At the Federal Reserve’s post-meeting press conference in July, Fed Chair Jerome Powell stated:

“It is certainly possible that we would raise [rates] again at the September meeting, if the data warranted. And I would also say it’s possible that we would choose to hold steady at that meeting.”

How will high inflation affect real estate agents in 2024? And how might it affect the real estate industry as whole?

For one thing, it will probably result in there being fewer qualified buyers seeking homes.

Currently, low inventory levels are giving sellers an advantage in the marketplace. But high inflation and rising home prices could change all of that, by causing a reduction on the demand side of the equation. With fewer offers coming in, sellers would have to be more flexible in terms of the price and other terms.

But again, all of these trends can vary based on the location. Some housing markets (such as Austin, Texas) are still in a downturn phase right now, with falling prices and hesitant buyers casting a wary glance at the market. But in most other parts of the country, real estate markets have already bottomed out, stabilized, and settled into a new normal.

5. A more level playing field between buyers and sellers

As we’ve seen, some trends that have occurred over the past year could benefit sellers in 2024. Inventory declines over the past eight months, for instance, could help sellers attract more offers.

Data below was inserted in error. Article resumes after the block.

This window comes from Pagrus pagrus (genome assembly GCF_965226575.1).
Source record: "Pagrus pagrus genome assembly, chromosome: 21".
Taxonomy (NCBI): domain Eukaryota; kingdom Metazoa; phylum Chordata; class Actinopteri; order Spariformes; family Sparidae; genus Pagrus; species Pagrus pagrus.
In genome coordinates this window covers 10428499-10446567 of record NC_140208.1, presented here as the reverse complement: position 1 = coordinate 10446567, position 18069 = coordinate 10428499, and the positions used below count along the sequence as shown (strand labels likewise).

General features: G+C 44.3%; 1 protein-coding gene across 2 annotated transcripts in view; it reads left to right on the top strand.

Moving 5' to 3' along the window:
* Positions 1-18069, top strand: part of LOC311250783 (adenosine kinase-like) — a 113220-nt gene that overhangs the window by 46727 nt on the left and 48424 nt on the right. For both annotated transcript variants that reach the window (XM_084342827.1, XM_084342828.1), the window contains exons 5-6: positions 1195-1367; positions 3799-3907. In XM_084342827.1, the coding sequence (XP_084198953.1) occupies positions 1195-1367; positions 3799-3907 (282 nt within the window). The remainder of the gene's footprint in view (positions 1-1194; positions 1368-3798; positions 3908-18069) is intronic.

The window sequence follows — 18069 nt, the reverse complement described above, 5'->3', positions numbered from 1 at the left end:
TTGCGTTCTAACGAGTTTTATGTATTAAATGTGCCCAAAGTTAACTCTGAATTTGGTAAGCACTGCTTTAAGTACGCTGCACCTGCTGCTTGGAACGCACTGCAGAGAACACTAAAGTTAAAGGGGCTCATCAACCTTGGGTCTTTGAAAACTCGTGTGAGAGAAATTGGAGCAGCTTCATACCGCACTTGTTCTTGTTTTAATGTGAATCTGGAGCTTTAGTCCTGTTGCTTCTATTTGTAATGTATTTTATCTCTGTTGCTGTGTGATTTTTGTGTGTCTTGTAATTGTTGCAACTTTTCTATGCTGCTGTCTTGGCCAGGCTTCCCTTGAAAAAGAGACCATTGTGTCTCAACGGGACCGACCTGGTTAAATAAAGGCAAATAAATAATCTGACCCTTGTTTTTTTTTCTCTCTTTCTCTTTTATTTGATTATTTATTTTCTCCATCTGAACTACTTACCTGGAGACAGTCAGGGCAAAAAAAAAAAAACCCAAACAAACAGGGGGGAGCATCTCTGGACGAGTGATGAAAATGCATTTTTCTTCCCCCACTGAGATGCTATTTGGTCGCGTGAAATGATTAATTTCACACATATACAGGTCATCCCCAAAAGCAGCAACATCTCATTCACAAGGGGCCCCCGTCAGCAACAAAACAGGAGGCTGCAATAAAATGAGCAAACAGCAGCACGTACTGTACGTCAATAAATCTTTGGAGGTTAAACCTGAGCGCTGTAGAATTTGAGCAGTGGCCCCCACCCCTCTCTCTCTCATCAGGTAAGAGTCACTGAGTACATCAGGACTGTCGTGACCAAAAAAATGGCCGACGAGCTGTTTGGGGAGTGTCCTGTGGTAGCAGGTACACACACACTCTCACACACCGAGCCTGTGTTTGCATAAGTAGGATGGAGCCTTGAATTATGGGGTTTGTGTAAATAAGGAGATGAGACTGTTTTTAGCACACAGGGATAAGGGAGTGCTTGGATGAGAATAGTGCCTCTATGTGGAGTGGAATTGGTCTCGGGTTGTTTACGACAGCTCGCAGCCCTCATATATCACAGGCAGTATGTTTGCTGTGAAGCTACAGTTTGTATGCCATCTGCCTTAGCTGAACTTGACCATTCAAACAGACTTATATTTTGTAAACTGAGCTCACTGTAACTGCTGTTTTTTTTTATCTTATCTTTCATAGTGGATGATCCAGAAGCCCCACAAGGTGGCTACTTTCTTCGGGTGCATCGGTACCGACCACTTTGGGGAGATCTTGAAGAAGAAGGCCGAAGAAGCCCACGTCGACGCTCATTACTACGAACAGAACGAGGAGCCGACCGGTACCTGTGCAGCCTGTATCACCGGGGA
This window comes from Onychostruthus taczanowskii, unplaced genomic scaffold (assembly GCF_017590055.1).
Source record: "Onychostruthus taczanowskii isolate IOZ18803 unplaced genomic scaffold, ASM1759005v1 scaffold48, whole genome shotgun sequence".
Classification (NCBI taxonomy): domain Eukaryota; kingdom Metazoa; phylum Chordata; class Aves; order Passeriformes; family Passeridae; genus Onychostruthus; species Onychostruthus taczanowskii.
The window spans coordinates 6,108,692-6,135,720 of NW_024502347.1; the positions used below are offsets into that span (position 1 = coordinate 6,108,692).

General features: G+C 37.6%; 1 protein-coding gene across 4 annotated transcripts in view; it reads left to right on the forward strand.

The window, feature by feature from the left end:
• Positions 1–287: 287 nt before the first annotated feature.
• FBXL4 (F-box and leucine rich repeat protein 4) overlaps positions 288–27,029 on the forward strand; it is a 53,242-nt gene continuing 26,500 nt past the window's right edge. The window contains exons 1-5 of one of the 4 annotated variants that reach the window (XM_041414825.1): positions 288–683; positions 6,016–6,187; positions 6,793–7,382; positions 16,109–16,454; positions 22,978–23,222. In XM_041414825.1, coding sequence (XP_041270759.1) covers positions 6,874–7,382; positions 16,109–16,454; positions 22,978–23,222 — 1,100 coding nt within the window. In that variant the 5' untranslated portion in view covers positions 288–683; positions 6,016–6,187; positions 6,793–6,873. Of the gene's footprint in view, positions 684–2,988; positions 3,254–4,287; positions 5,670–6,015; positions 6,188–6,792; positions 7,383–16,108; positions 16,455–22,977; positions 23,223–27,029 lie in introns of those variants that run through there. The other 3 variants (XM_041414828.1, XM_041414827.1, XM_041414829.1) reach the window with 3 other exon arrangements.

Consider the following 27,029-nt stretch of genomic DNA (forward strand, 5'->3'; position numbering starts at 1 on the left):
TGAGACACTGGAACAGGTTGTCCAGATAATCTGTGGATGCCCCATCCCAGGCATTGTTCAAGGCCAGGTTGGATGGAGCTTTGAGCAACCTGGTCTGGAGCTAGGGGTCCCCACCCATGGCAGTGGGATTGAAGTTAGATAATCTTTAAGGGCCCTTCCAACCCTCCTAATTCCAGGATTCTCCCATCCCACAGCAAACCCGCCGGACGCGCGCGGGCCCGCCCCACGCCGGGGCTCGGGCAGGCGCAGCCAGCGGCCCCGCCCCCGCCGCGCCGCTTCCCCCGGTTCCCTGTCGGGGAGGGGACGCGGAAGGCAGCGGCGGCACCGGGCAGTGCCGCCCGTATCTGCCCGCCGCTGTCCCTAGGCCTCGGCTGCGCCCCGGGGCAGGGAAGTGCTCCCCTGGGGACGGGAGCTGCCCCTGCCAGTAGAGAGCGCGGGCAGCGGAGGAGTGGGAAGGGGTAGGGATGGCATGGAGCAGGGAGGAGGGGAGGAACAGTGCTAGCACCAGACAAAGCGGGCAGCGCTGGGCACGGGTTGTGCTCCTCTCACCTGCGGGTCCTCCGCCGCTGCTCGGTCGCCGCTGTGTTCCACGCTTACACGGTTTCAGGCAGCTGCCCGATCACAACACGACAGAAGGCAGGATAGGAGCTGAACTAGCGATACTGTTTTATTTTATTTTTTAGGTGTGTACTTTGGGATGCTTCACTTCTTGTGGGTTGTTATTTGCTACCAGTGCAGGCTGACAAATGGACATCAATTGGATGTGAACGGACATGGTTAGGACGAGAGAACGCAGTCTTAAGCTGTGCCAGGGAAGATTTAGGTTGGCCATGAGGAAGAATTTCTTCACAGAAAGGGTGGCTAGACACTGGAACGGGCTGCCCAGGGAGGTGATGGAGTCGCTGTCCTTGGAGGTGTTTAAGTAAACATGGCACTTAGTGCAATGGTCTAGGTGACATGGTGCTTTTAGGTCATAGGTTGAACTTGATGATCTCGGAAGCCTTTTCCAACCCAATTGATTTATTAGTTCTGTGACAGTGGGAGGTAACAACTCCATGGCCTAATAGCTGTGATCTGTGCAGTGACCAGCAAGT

But there are some real estate market headwinds as well, with higher housing costs topping the list. High inflation, along with higher mortgage rates and home prices, could reduce buyer demand going into 2024. This might balance out the low-inventory factor mentioned above.

We probably won’t see another extreme seller’s market anytime soon — at least not like the one we experienced in 2021. But because of low supply levels, 2024 probably won’t be a strong buyer’s market either.

While market conditions can vary regionally, many cities could have a more balanced (but still unusual) real estate scene next year.

In 2024, real estate agents will need to monitor and analyze local market conditions to create an effective playbook. What are prices doing in your area? How long are homes staying on the market, and how has this changed over the past 12 months? What’s the overall affordability situation for buyers — and how has that changed?

These are kinds of research points real estate agents should focus on in 2024, to better understand local market conditions and adapt accordingly.

Brandon Cornett

Brandon Cornett is a veteran real estate market analyst, reporter, and creator of the Home Buying Institute. He has been covering the U.S. real estate market for more than 15 years. About the author